Needless to say, that wasn’t an adventure we wished to repeat. The next time we did a passage dive (and every time after that), we dropped at a point to the side of the passage so that we actually needed to swim a nice little while before entering the passage and the current. We also had an extra-long rope attached to the dinghy and we all held onto it; it made going through the passage quite fun, because once you were in the current it was a rocket ride to the other side, with only a split second to admire (bewonder) any coral or fish that might catch your eye.

Correct way to do a drift dive. Divers’ identies from left to right:Franci (me), Sophis, my Mom and then Marike 🙂

Threadfin Butterglyfish (forefront)  + Humbug Dascyllus (the black and white fishes hiding in the coral at the back) 

The next adventure we had that involved corals and the passage currents was when our engine refused to start as we tried leaving Raroia. After my Dad tried everything he could to get the engine going, we had to make a choice: We could either stay at Raroia for the night and try to work on the engine again the next day, or we could try to sail out of the atoll and onto the next one, Makemo. It has a bigger village and therefore hopefully also a mechanic. The problems with the second option were that we would have to pull up our anchor under sail, and since we were anchored all the way at the other side of the atoll from the passage, we would have to cross the whole lagoon with all its hidden bommies. We had a nice dotted line on our GPS Chartplotter showing where we had safely crossed before, so we just stayed on that to avoid the bommies. But with the restriction in manoeuvrability it was still stressful.

Many Raccoon Butterflyfish

It was already latish when we decided to make the decision to sail and as we sailed across the atoll, the wind, which never had much will to begin with, slowly sank lower and lower so that in the end it took us 2+ hours to travel just over 5 miles. As we got closer to the passage the little land there was, managed to systematically cut off more and more of this precious resource. When we had almost entered the current, it started sucking us in and the wind left us completely. Do you know what white water rafting looks like? Well, being spit out of the atoll by the current felt something like that. We had no wind, so we had no way (i.e. forward momentum), and no way equals no steering. Also, when the currents are strongest, quite enormous standing waves can form, like those in a river, and we flowed over these pretty much like any floating object without steering would. First sideways over this standing wave, then a 180 degree turn to go sideways over that wave. . . It couldn’t have been more than 3 minutes, but the white foam all around us and the roaring were quite frightening, so I just ducked down the hatch and hid inside the boat till it was over. Waves are one of the things that actually really scare me.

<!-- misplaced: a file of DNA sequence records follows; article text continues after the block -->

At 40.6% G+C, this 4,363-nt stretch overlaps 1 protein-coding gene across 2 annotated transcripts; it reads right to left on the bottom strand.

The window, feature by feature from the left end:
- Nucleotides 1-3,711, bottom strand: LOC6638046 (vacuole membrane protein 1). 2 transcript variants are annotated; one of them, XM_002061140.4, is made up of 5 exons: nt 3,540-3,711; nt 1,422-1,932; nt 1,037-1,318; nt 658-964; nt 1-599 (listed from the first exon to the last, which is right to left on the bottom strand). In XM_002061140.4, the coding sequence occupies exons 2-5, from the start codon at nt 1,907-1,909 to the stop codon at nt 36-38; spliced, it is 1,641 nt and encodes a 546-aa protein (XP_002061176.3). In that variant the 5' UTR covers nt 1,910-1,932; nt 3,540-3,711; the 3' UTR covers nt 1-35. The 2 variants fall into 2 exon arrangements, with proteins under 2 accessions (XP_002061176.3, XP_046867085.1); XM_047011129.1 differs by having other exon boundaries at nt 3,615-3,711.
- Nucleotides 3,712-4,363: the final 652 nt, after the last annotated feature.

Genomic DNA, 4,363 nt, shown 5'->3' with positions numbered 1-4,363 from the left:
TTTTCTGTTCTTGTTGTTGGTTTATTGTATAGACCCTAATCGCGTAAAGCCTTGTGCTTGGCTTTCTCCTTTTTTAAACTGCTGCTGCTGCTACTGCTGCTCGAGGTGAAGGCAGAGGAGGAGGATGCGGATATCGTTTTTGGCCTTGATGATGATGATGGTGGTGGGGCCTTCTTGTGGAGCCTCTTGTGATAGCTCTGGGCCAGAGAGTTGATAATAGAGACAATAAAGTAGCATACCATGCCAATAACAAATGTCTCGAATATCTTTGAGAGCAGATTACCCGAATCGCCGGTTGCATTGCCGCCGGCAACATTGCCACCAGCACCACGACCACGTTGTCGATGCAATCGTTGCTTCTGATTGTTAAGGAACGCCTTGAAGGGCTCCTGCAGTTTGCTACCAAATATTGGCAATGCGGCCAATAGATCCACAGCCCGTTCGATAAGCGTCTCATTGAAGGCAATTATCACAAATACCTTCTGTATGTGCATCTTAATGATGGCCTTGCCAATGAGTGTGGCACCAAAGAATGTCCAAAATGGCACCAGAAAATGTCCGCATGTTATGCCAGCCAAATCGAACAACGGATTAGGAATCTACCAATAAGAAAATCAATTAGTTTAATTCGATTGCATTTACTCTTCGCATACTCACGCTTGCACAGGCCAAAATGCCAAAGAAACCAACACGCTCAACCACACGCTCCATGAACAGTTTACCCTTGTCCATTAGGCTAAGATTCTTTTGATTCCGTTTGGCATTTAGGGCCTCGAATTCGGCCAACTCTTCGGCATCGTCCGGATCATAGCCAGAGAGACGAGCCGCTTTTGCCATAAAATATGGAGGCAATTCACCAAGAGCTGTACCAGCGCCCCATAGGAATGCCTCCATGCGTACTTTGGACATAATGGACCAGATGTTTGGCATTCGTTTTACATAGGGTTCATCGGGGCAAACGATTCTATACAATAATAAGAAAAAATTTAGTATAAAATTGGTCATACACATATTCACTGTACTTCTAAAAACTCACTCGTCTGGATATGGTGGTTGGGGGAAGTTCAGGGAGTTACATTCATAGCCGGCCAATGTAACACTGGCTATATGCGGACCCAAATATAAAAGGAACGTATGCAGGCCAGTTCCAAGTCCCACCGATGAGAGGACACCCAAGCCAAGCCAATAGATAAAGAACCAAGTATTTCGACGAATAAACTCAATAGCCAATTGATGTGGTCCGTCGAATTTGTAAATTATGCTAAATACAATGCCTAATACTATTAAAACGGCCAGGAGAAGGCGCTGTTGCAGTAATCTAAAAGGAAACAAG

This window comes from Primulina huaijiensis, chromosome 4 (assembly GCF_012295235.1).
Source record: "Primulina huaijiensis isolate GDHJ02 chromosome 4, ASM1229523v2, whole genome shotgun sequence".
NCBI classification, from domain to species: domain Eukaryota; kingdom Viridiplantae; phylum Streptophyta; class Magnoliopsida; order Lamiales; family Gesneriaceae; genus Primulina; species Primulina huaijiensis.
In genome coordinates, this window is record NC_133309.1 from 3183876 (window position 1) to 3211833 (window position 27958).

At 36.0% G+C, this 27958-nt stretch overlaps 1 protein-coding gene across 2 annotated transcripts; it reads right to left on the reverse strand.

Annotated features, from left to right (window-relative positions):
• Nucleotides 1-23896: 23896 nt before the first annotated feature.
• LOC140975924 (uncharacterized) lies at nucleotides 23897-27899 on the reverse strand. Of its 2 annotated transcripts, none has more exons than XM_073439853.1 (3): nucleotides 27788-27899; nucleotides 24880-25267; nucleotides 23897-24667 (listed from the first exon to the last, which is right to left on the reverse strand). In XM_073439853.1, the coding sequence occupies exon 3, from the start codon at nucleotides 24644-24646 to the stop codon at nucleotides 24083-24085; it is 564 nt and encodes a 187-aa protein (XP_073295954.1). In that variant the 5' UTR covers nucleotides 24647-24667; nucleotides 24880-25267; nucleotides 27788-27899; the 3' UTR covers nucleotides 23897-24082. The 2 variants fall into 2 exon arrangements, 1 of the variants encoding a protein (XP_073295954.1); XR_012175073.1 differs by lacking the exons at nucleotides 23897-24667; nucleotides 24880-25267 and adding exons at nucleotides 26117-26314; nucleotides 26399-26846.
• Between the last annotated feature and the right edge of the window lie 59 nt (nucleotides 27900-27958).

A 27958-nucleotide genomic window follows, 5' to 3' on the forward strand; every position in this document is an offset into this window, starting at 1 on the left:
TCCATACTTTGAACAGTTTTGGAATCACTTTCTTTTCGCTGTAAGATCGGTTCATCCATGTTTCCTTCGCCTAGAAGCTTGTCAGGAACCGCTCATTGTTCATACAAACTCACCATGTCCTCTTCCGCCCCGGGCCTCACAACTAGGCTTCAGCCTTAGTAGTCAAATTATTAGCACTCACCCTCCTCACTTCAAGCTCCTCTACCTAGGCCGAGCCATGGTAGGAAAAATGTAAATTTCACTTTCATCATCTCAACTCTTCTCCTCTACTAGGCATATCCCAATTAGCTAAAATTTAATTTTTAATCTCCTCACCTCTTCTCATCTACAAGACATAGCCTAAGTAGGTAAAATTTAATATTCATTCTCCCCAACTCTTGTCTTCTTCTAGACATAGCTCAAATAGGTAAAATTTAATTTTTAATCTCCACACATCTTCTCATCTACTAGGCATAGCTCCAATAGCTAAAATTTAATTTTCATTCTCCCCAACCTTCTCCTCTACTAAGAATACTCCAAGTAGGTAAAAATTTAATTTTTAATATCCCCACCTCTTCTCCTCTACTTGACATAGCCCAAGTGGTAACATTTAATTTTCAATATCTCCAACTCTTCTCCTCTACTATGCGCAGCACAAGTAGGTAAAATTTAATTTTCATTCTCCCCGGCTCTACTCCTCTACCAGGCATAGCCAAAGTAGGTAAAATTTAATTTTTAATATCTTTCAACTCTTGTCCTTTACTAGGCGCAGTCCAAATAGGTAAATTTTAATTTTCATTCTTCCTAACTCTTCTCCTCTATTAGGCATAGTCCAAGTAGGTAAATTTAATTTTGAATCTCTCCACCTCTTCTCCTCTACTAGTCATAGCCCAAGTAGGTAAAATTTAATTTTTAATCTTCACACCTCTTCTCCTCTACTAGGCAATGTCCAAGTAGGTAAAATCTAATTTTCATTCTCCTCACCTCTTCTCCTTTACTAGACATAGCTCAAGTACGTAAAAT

Camouflage Grouper

Once we had been carried outside the atoll the breeze found us again. There was a scary moment where it looked like an eddy in the current was pulling us back toward the coral island so as to strand us, but the sails were quickly raised and a few moments later we had enough way to completely escape the current’s grasp and sail away. We were very relieved and thankful for God’s protection and provision.

By that time the sun was under with only a few of its rays lingering, so we all settled into our usual night-watch routine for the night.

The next day we reached Makemo at around nine. This time we had a proper battle plan for tackling the passage without our engine. The sea wasn’t rough and it looked like the current wasn’t strong because there were no standing waves. We had Handy Andy tide to the side of Shang Du so that it could provide push and way, but still let Shang Du be in control of the steering. We also had our forward jib up (it’s a sail that we can control from the cockpit). We were coming at the passage entrance from an angle and had to turn to enter. I’m not entirely sure why – maybe it had to do with the land distorting the wind again – but once we had turned to enter the passage the wind came from a different angle than we had expected. The jib, instead of helping us, backed (i.e got blown in the opposite direction it was supposed to) and actually killed all of Shang Du’s ‘way’ and then started pulling us toward the side of the passage where we could see the crystal clear sea breaking over beautiful coral. Not a fun moment.

Then came a problem we hadn’t thought of. As long as Shang Du had enough way she could steer a straight course, even though the dinghy at her side was pushing her sideways. With no ‘way’, the dinghy pushing at her side meant she could only turn sideways until enough momentum had been built up. There were only a few moments between almost being stranded on coral, quickly rolling in the sail, and discovering this problem. While we were still in the passage mouth we tried to turn Shang Du around so that we could get away from the passage to catch our breath before trying to enter again.